Lot 110. A painted gray pottery figure of a mythical beast, Han dynasty (206 BC - 220 AD). Width 16 1/4 in., 41.8 cm. Estimate 5,000 — 7,000 USD. Lot Sold 32,500 USD. Courtesy Sotheby's.
the beast modeled standing four square, with head lowered and muscular haunches bracing as if about to charge, the crown and neck with three imposing pointed horns, a row of four studs along the spine, continuing to a long tail curled back, the right hind leg with a large grooved spiral, with traces of white slip and red pigment all over.
Provenance: Collection of Stephen Junkunc, III (d. 1978).
Note: Compare a related figure included in the exhibition Art of the Han, The China Institute in America, New York, 1979, cat. no. 40, where Ezekiel Schloss discusses how the composition of different animal's elements was said to give special supernatural powers to the mythical creature. See similar examples illustrated by René-Yvon Lefbvre d'Argencé, The Hans Popper Collection of Oriental Art, Japan, 1973, cat. no. 40, and R.L. Hobson, The Eumorfopoulos Collection, vol. I, London, 1925, pl. XVII, 128. Compare one exhibited in Into the Afterlife: Han and Six Dynasties Chinese Tomb Sculpture from the Schloss Collection, Vassar College Art Gallery, Poughkeepsie, 1990, cat. no. 32, sold recently in these rooms, 15th September 2018, lot 1390 (part lot). For other examples sold in these rooms, refer to one sold 2nd November 1979, lot 144, and 12th June 1984, lot 124. Another related figure sold in our London rooms, 15th July 1980, lot 5.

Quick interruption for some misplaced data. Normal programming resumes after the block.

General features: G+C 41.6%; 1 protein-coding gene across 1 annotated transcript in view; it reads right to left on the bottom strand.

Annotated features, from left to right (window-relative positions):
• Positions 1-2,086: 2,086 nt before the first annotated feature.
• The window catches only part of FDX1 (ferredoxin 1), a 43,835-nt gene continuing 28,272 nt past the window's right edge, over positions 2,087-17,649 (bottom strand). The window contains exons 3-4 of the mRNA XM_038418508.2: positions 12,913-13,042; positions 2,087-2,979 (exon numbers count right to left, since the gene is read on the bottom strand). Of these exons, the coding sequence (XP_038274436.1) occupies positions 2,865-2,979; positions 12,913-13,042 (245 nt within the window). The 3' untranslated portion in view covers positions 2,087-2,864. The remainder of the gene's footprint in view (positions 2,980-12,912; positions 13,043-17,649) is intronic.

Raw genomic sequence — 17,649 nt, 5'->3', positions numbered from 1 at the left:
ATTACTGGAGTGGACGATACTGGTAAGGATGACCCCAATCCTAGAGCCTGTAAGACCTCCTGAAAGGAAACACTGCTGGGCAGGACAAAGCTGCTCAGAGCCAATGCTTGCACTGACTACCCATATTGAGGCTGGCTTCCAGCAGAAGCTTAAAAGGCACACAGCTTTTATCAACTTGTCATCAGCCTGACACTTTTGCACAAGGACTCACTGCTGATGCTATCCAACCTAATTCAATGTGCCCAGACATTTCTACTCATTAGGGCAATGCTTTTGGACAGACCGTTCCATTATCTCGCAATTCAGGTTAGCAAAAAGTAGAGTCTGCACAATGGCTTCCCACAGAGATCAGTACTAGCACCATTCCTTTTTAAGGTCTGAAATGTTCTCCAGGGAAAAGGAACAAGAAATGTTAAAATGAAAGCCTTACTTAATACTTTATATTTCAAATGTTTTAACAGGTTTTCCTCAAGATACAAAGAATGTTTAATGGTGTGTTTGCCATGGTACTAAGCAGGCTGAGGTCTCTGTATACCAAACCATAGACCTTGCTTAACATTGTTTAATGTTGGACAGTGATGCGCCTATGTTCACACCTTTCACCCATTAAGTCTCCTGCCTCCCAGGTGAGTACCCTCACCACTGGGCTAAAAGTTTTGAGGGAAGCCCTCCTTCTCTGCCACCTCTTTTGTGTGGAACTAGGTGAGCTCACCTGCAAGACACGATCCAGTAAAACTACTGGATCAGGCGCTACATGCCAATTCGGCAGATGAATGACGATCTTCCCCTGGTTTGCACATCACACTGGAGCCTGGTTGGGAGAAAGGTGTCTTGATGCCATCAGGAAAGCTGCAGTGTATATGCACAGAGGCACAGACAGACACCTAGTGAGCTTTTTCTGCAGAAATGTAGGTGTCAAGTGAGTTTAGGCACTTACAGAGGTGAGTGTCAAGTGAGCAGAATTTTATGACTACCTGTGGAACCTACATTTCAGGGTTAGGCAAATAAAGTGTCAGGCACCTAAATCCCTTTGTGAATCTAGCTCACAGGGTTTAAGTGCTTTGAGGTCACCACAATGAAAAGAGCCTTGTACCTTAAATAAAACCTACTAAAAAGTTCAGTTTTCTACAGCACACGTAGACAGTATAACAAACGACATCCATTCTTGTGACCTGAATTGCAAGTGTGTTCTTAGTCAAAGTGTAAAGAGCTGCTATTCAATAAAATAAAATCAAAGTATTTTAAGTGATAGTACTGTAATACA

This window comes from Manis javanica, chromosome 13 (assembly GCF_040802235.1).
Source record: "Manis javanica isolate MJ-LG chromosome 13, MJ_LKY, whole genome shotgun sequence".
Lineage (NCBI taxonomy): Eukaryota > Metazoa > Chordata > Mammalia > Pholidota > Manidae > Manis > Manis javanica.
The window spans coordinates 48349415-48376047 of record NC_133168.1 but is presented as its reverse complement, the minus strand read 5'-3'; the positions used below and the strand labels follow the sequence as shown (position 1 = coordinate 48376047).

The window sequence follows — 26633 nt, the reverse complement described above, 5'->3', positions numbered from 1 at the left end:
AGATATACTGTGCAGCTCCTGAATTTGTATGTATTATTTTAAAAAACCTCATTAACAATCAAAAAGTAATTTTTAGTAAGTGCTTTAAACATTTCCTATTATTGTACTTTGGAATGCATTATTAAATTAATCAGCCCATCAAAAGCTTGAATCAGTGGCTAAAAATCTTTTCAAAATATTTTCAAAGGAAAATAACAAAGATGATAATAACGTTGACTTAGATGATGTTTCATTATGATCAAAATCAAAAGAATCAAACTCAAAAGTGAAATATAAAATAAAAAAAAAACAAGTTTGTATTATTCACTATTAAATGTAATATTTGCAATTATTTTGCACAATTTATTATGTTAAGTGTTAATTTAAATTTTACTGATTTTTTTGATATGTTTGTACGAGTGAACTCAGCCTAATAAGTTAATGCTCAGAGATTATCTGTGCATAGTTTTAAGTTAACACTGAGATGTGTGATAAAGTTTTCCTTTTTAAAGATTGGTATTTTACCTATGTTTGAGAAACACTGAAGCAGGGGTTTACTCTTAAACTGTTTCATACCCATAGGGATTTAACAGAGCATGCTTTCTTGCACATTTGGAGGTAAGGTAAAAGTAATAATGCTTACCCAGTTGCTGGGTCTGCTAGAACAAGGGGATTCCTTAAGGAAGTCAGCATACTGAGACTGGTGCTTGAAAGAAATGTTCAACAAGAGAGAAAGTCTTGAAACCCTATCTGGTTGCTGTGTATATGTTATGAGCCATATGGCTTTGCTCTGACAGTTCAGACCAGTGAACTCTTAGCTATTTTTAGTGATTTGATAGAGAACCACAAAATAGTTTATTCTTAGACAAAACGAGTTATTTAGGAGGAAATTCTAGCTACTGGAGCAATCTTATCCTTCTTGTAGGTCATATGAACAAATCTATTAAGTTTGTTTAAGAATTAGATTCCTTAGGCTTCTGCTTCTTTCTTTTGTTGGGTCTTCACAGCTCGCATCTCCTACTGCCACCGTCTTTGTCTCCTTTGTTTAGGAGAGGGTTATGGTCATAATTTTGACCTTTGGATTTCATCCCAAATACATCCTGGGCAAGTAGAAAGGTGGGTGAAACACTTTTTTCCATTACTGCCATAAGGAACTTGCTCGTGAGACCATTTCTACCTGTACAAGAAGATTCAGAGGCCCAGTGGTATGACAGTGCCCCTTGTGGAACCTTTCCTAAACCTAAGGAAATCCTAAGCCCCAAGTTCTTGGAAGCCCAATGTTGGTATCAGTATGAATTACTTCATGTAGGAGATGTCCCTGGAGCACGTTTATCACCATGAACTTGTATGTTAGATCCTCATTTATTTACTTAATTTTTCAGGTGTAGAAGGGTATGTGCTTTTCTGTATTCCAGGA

Sotheby's. Junkunc: Arts of Ancient China, New York, 19 march 2019, 10:00 AM